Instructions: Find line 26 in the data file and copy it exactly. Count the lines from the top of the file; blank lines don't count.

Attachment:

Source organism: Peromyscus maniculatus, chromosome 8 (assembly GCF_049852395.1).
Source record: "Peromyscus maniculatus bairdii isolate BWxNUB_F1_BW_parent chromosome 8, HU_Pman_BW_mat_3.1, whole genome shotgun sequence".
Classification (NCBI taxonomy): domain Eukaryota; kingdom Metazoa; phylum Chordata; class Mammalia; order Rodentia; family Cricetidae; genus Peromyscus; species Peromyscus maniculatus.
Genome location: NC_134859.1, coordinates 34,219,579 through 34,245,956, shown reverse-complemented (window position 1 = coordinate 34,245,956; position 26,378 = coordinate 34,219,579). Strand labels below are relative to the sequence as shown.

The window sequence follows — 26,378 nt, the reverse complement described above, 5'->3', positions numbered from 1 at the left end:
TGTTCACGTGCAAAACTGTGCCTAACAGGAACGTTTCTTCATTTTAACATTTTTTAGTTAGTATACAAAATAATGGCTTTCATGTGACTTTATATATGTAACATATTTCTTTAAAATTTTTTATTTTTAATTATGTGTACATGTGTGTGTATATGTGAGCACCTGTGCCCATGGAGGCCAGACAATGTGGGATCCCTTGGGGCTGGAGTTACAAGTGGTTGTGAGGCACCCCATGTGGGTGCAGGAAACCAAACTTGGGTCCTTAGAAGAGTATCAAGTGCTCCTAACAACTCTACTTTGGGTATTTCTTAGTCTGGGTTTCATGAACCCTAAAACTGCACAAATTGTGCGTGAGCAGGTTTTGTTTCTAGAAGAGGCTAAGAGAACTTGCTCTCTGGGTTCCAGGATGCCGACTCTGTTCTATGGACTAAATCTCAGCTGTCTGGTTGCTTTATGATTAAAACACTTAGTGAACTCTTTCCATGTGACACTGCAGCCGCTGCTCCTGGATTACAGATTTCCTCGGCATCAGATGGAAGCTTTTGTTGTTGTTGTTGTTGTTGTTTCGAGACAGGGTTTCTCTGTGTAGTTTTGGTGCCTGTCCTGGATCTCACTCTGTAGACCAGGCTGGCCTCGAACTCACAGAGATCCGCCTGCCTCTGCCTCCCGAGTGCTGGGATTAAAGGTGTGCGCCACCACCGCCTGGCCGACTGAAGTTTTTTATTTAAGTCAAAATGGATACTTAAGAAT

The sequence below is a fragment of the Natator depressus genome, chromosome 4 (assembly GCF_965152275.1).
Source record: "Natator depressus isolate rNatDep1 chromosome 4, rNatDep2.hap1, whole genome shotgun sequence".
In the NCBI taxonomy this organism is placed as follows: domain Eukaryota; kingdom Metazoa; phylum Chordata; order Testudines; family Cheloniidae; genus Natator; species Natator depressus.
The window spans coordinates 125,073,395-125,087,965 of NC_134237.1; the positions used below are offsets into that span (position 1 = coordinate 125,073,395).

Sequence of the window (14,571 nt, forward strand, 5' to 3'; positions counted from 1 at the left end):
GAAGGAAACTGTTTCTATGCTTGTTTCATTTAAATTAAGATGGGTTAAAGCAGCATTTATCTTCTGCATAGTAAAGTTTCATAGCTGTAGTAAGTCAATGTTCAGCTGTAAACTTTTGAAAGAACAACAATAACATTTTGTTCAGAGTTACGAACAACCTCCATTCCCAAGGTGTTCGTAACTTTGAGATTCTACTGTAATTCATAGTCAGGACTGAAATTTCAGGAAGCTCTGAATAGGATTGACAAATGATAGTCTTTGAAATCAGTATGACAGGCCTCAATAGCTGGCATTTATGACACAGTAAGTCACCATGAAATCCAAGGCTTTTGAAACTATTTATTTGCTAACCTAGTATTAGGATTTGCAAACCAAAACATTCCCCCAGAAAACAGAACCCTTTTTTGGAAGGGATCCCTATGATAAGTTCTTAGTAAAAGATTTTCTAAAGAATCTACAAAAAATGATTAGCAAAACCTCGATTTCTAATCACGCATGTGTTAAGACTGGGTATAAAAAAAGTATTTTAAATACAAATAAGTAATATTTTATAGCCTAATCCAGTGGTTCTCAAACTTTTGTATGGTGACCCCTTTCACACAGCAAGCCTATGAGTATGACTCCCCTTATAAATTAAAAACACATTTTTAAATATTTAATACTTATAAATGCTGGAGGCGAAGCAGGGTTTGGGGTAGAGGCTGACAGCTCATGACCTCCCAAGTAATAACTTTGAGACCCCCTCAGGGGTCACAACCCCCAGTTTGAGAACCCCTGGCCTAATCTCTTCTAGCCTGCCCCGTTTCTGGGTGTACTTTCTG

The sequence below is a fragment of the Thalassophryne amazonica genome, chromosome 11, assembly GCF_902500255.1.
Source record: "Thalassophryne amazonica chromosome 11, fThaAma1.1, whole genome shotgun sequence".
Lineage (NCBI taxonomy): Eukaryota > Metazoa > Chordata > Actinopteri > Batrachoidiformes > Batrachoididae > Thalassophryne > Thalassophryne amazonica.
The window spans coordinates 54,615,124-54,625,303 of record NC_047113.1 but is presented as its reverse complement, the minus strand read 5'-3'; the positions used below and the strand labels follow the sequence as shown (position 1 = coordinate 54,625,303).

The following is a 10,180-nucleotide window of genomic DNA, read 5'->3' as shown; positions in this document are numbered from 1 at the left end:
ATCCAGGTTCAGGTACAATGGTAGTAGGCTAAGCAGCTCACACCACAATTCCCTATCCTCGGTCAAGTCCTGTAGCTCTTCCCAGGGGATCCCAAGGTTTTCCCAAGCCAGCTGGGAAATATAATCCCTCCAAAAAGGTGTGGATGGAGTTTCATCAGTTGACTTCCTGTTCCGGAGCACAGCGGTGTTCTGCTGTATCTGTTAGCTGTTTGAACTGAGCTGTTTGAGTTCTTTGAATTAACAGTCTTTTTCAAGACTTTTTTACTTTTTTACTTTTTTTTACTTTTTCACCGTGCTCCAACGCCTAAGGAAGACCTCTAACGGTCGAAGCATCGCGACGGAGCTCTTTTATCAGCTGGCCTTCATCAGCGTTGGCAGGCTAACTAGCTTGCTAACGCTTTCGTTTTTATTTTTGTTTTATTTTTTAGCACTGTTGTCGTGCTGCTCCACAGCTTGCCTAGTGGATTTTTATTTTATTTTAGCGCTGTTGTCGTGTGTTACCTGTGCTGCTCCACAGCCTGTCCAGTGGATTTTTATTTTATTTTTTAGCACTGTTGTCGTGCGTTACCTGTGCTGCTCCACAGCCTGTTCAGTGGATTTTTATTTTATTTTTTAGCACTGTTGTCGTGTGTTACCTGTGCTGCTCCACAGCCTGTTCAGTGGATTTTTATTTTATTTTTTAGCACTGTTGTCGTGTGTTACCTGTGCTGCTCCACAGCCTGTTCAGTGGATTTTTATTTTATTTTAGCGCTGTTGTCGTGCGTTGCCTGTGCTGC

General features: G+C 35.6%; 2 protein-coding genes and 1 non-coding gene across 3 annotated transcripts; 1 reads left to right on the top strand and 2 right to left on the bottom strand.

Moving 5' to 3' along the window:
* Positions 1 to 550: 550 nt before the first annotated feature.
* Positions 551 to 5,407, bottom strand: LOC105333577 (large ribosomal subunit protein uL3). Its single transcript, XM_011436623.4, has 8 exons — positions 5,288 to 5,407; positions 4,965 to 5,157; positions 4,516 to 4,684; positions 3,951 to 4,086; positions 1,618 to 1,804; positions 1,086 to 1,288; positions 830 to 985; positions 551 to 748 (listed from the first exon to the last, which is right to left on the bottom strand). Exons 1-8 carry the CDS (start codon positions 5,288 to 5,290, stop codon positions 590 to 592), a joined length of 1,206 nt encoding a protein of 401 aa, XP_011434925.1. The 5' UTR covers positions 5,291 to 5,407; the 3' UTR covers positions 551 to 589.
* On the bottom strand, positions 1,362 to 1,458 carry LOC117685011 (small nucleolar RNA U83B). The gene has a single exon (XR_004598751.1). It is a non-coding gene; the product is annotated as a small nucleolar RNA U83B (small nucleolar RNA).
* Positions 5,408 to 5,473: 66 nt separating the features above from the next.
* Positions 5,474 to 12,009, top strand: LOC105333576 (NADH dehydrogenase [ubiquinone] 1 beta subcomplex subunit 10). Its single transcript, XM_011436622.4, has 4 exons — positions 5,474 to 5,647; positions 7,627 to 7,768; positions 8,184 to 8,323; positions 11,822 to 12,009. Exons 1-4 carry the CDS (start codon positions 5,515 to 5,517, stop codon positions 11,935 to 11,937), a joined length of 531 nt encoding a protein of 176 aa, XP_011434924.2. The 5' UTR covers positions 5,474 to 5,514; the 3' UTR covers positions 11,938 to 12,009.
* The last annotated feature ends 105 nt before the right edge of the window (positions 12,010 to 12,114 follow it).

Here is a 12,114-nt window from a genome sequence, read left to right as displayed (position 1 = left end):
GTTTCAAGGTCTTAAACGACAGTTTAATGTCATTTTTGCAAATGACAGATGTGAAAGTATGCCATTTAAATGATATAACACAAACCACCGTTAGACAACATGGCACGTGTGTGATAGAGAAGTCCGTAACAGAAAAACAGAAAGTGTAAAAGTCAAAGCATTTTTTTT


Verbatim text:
* The last annotated feature ends 105 nt before the right edge of the window (positions 12,010 to 12,114 follow it).